29 April 2010
As was said above (A), evil imports the absence of good. But not every absence of good is evil. For absence of good can be taken in a privative and in a negative sense. Absence of good, taken negatively, is not evil; otherwise, it would follow that what does not exist is evil, and also that everything would be evil, through not having the good belonging to something else; for instance, a man would be evil who had not the swiftness of the roe, or the strength of a lion. But the absence of good, taken in a privative sense, is an evil; as, for instance, the privation of sight is called blindness. Now, the subject of privation and of form is one and the same---viz. being in potentiality, whether it be being in absolute potentiality, as primary matter, which is the subject of the substantial form, and of privation of the opposite form; or whether it be being in relative potentiality, and absolute actuality, as in the case of a transparent body, which is the subject both of darkness and light. It is, however, manifest that the form which makes a thing actual is a perfection and a good; and thus every actual being is a good; and likewise every potential being, as such, is a good, as having a relation to good. For as it has being in potentiality, so has it goodness in potentiality. Therefore, the subject of evil is good.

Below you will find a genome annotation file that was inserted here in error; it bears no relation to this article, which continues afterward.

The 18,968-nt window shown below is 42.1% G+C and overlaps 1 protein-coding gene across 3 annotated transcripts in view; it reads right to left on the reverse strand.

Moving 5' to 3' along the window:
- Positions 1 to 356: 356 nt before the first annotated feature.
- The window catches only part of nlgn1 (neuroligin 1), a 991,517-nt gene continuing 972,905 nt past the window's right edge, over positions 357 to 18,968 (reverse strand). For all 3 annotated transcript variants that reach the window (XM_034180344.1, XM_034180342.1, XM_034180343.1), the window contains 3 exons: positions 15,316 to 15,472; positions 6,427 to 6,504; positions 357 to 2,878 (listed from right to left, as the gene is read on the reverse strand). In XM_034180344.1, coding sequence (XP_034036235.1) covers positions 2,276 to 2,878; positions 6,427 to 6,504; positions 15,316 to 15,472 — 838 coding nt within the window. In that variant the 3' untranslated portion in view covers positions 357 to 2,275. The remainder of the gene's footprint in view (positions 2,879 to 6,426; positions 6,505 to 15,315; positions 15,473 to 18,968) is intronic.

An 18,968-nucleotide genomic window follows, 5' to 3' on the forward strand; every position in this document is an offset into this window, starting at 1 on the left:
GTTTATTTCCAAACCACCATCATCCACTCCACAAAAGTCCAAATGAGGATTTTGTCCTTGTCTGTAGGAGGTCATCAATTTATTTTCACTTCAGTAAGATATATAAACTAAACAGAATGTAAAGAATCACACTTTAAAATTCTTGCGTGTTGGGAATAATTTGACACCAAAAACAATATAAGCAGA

08 April 2010
Here're some of the pain related ones:
01 April 2010
Short story: David Biro's The Language of Pain: Finding Words, Compassion and Relief is very good.
Go buy it.
Longer story: The publisher sent me an advance copy of Biro's The Language of Pain a few months ago. I've read it several times and been working on a review to share with y'all. But the review is getting too long and though I think I agree with most of his conclusions, I'm still not entirely sure what I think about about several of his arguments. Nonetheless, I've certainly profited from engaging with them.